First discover the disorder and then find the patients
Biochemists of Bielefeld University have confirmed the cause of initially unclear symptoms of patients in Israel. (2018-01-05)
Novel methodology increases resolution in oligodendrocyte proteomics
Brazilian researchers combine mass spectrometry, 2D liquid chromatography and ion mobility to identify over 10,000 proteins in brain cells possibly involved in schizophrenia. (2018-01-03)
NASA catches Tropical Cyclone Ava's landfall on Madagascar's coast
NASA-NOAA's Suomi NPP satellite passed over Tropical Cyclone Ava as it made landfall along the coast of northeastern Madagascar. (2018-01-05)
Taking paracetamol during pregnancy may reduce fertility of daughters
Taking paracetamol during pregnancy may impair the future fertility of female offspring, according to a review published in Endocrine Connections. (2018-01-05)
Impact of inactivity on muscles more severe for older people
According to a recent study published in The Journal of Physiology, researchers have been able to document for the first time how the same period of inactivity has a greater and more severe impact on the muscle power of the lower limbs of the elderly than young people, which is essential for movements like climbing the stairs. (2018-01-04)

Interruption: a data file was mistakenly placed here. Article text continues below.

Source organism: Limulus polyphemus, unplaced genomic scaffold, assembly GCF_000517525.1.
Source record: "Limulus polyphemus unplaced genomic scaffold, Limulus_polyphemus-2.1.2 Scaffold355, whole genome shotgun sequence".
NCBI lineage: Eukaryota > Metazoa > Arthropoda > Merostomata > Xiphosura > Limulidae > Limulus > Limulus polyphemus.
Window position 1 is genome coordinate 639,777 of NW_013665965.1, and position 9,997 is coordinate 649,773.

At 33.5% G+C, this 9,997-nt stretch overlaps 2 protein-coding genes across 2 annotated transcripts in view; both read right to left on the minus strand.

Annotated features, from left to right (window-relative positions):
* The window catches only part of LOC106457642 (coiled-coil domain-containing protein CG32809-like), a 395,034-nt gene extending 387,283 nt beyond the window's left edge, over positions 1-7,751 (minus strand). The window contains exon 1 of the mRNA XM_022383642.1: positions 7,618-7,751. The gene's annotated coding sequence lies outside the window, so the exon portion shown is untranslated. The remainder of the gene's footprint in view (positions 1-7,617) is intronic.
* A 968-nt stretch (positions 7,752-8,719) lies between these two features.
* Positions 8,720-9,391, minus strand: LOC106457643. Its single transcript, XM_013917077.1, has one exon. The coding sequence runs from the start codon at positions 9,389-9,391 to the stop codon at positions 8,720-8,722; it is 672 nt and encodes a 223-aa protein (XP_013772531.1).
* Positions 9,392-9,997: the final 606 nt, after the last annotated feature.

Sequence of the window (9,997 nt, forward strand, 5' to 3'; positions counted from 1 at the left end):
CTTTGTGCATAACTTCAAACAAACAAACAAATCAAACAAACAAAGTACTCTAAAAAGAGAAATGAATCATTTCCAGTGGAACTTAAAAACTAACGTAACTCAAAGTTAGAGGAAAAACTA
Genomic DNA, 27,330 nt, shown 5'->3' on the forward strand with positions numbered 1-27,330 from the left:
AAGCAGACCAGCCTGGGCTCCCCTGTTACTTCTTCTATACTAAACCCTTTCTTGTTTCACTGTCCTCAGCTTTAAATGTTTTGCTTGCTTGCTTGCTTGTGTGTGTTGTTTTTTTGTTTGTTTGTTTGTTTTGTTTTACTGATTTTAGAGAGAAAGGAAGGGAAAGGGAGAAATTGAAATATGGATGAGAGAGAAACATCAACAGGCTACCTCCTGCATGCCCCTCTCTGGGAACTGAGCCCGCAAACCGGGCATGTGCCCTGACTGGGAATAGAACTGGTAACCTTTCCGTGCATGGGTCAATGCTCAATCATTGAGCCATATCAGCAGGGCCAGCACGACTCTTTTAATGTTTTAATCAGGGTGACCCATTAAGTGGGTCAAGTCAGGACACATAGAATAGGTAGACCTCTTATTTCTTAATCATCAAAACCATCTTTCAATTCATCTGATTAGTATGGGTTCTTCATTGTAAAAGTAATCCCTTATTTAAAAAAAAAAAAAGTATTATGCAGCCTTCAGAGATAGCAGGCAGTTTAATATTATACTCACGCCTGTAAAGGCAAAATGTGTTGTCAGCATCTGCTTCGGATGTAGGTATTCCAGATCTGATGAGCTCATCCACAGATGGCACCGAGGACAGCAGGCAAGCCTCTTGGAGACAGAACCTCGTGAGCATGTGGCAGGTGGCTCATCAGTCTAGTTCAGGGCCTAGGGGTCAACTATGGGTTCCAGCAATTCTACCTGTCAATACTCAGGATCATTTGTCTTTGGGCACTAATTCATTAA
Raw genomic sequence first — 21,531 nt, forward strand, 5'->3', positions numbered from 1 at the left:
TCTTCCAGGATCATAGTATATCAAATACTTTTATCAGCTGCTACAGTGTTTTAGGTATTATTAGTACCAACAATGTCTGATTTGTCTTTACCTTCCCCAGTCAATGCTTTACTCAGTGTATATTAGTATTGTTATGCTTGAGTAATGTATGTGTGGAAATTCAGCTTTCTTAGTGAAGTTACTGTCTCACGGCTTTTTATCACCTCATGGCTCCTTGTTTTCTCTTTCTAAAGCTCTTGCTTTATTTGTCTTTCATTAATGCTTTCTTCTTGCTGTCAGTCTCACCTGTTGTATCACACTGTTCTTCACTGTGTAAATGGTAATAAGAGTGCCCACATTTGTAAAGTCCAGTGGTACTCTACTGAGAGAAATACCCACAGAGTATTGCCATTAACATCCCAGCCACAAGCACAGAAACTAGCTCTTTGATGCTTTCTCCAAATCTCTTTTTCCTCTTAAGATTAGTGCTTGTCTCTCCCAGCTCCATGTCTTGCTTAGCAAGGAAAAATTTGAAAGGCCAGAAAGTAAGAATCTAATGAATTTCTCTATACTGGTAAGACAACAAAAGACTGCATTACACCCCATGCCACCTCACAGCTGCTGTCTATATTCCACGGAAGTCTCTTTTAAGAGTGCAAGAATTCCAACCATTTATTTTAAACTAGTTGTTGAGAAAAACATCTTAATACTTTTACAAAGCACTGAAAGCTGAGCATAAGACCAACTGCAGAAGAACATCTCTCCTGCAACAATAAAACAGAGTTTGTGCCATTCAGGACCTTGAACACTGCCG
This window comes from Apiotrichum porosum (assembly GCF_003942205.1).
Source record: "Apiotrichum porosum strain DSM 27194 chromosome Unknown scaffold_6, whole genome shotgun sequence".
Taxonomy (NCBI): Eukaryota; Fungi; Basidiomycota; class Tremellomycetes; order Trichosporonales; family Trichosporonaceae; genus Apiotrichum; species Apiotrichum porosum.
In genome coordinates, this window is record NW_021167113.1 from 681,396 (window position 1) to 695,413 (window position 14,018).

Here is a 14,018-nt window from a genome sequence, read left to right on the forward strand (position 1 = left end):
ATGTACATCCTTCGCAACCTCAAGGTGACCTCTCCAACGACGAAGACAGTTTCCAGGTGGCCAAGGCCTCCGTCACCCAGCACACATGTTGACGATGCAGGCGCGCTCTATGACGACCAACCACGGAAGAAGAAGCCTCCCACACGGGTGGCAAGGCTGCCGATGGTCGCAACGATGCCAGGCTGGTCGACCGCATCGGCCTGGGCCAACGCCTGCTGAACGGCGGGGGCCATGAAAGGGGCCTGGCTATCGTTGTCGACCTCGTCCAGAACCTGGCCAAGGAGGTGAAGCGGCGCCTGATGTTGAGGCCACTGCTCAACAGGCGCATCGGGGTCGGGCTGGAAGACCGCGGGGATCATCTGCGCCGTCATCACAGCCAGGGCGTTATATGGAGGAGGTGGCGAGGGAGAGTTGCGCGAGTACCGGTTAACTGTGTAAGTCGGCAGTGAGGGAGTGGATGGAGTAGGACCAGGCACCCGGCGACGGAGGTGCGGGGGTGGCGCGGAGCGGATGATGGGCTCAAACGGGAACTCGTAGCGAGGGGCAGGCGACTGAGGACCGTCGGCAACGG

Tuberculosis drugs work better with vitamin C
Studies in mice and in tissue cultures suggest that giving vitamin C with tuberculosis drugs could reduce the unusually long time it takes these drugs to eradicate this pathogen. (2018-01-03)
Alfalfa loss? Annual ryegrass is a win
In the U.S., alfalfa is grown mainly in western and northern states. (2018-01-03)
Story tips from the Department of Energy's Oak Ridge National Laboratory, Jan. 2018